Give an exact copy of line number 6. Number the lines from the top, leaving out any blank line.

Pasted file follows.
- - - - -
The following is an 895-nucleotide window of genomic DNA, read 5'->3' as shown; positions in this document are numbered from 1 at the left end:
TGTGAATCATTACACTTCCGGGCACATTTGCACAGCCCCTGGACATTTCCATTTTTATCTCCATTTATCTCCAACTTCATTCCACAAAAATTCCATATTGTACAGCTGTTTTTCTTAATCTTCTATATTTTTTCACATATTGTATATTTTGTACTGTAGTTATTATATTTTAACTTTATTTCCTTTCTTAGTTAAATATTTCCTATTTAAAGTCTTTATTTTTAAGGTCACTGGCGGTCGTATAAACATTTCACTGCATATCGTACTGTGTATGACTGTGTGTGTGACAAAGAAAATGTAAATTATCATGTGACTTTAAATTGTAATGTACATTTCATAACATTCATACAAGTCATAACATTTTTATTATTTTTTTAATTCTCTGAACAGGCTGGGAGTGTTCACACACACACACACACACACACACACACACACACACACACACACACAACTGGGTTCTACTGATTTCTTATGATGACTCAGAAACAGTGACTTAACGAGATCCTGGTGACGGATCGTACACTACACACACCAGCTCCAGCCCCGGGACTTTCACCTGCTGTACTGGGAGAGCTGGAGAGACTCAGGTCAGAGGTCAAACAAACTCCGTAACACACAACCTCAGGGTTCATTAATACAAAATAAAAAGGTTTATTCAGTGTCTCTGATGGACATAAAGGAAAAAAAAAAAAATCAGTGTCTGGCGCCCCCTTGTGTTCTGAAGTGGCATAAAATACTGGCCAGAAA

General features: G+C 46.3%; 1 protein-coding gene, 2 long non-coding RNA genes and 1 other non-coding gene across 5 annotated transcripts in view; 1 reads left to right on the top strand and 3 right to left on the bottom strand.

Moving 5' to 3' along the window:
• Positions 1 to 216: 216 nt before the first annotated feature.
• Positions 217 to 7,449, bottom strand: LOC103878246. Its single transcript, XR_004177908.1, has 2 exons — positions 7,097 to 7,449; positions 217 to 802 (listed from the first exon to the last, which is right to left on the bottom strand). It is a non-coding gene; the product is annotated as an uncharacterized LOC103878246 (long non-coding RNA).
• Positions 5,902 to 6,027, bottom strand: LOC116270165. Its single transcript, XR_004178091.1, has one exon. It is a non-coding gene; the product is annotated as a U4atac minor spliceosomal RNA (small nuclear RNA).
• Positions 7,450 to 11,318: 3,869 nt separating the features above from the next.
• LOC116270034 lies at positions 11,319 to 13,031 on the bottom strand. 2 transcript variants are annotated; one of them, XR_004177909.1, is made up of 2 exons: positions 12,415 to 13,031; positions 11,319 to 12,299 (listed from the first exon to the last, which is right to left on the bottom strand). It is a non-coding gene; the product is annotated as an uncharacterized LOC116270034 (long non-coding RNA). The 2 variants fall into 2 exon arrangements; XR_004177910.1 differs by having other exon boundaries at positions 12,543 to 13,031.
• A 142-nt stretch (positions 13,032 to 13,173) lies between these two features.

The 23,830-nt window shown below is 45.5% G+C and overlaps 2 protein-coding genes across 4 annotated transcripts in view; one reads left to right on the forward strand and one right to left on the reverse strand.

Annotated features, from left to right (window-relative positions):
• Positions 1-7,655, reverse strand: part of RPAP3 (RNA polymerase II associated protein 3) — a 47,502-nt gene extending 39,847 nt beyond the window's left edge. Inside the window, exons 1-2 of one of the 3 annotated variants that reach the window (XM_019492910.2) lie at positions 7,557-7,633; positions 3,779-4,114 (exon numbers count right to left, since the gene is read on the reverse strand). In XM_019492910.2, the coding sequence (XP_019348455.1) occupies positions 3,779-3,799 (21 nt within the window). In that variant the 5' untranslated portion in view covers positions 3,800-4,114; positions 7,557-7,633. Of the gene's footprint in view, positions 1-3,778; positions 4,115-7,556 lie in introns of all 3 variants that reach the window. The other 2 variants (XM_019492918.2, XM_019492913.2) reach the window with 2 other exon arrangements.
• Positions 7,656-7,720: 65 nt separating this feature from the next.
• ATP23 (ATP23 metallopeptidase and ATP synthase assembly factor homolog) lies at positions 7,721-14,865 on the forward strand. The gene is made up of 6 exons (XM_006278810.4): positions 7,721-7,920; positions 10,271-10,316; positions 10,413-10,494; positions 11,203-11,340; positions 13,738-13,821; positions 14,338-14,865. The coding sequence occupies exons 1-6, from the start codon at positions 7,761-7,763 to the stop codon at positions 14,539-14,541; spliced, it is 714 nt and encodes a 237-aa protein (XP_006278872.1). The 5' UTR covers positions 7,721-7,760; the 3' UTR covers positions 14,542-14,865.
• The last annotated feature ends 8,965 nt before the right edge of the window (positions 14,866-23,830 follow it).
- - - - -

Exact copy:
• Positions 217 to 7,449, bottom strand: LOC103878246. Its single transcript, XR_004177908.1, has 2 exons — positions 7,097 to 7,449; positions 217 to 802 (listed from the first exon to the last, which is right to left on the bottom strand). It is a non-coding gene; the product is annotated as an uncharacterized LOC103878246 (long non-coding RNA).